# Complex number

1. Jul 20, 2013

### ranjitnepal

please tell me the solution i did is right or wrong and why?

we know,
I=√-1
I2=√-1*√-1 =√(-1)2 = √1 = 1

2. Jul 20, 2013

### micromass

Staff Emeritus

Last edited by a moderator: May 6, 2017
3. Jul 20, 2013

### lurflurf

Wrong, you cannot move the exponent inside the radical. That you arrived at -1=1 is a sign of a mistake.

Last edited: Jul 20, 2013
4. Jul 20, 2013

### micromass

Staff Emeritus
A mistake? For sure. But a very interesting mistake. "Paradoxes" of these kind indicate that something very interesting is going on with complex exponents. In particular, they indicate that complex exponents (such as roots) are multivalued. Once you take this approach, all paradoxes vanish :tongue2:

5. Jul 20, 2013

### symbolipoint

Would it be enough just to accept the definition so that we use both of these:

i*i=-1 and i=sqrt(-1)

This is what happens with (-i).
(-i)*(-i)=(-1)(-1)*i*i=(1)*(-1)=-1
What went wrong there?
Apparantly i*i=-1 and (-i)(-i)=-1.

Still seem good. i*i still -1 and (-1)(-1)=1

Last edited: Jul 20, 2013
6. Jul 20, 2013

### hilbert2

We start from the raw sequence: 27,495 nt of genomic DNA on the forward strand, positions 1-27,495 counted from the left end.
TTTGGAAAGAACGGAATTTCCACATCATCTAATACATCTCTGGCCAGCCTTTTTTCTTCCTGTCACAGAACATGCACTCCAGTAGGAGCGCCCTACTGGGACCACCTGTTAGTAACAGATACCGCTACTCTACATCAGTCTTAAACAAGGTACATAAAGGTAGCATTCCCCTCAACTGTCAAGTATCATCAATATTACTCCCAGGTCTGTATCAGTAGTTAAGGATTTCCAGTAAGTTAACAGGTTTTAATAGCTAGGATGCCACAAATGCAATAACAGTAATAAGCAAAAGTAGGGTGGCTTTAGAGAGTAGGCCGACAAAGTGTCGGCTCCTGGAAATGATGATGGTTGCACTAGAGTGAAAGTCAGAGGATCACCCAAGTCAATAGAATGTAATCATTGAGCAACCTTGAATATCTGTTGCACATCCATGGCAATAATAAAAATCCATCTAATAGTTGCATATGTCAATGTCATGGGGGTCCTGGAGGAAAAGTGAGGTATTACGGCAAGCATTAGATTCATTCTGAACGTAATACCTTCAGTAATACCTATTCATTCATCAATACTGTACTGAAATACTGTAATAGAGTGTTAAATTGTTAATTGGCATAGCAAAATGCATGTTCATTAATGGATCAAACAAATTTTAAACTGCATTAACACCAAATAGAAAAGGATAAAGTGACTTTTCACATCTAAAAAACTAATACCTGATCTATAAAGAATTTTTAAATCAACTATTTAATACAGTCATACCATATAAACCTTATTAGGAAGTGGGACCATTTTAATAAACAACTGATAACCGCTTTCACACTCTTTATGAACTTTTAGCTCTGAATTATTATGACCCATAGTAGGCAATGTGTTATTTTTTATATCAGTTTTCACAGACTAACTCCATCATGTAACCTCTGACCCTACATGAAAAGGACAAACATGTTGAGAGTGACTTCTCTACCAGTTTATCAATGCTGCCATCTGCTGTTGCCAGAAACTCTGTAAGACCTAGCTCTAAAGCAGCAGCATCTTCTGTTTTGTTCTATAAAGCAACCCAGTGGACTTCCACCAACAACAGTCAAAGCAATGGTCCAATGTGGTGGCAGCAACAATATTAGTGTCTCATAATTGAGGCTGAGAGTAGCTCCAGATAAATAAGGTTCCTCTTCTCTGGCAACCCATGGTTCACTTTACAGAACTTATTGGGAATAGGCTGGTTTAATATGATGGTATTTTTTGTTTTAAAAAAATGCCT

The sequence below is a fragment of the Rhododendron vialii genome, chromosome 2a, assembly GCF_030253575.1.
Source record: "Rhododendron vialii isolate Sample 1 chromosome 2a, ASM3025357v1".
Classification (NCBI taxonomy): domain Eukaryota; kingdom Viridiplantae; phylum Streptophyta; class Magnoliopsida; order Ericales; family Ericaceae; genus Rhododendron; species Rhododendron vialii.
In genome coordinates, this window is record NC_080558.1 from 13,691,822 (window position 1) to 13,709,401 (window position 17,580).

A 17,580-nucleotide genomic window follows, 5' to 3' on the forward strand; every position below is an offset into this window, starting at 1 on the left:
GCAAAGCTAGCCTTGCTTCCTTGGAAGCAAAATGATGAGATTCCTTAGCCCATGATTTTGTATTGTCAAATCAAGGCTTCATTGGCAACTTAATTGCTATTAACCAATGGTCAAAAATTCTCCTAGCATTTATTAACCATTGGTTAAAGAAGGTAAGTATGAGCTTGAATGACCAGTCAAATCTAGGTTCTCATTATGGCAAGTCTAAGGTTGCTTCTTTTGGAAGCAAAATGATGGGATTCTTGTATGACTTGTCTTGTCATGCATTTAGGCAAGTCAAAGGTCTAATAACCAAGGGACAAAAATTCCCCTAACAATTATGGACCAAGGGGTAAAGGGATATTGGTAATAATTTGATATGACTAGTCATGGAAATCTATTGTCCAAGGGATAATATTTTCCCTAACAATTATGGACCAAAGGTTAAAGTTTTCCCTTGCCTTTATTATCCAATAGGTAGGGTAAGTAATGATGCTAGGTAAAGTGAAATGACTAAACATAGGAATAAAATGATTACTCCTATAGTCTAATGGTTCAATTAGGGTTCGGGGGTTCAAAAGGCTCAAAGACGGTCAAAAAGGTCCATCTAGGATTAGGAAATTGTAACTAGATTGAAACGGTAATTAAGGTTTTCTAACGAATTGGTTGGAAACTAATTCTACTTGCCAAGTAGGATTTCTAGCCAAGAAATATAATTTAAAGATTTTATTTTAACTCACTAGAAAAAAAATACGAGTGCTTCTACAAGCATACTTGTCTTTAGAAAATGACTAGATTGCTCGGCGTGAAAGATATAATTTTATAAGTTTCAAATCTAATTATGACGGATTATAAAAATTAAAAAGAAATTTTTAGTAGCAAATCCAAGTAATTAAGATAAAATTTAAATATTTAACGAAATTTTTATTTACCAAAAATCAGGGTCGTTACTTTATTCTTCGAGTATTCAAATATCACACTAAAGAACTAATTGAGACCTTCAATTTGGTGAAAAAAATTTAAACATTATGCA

Yeah, similarly, by naively taking the natural logarithm of both sides of equation $e^{0}=e^{2\pi i}$ one gets the result $0=2\pi i$.

7. Jul 20, 2013

### HallsofIvy

Staff Emeritus
Well, there are your first two errors! To begin with, it is "i", not "I"!
(I suspect your editor automatically changed your "i" to "I". So did mine- I had to "fool" it by typing "ia", then going back and deleting the "a"!)
More importantly, it is a mistake to write "$a= \sqrt{-1}$ because there is no such number before we define "i" and you can't define a new number to be something that doesn't exist to begin with! Defining "i" to be "the number whose square is -1" is better because -1, at least, does exist before we define the complex numbers. But has the difficulty that once we start working with the complex numbers we find that every number, except 0, has two square roots and this does not tell us which of the two roots of -1 "i" is.

Better is to define the complex numbers to be the set of orderd pairs of real numbers, (a, b), with addition defined by (a, b)+ (c, d)= (a+ b, c+ d) and multiplication by (a, b)*(c, d)= (ac- bc, ad+ bc). We can then identify the real numbers with pairs of the form (x, 0) and "i" with (0, 1).

With the "ordered pairs" definition, above, [tex]i^2= (0, 1)(0, 1)= (0(0)-(1)(1), 0(1)+ 0(1))= (-1, 0)[tex] which we have already identified with the real number -1.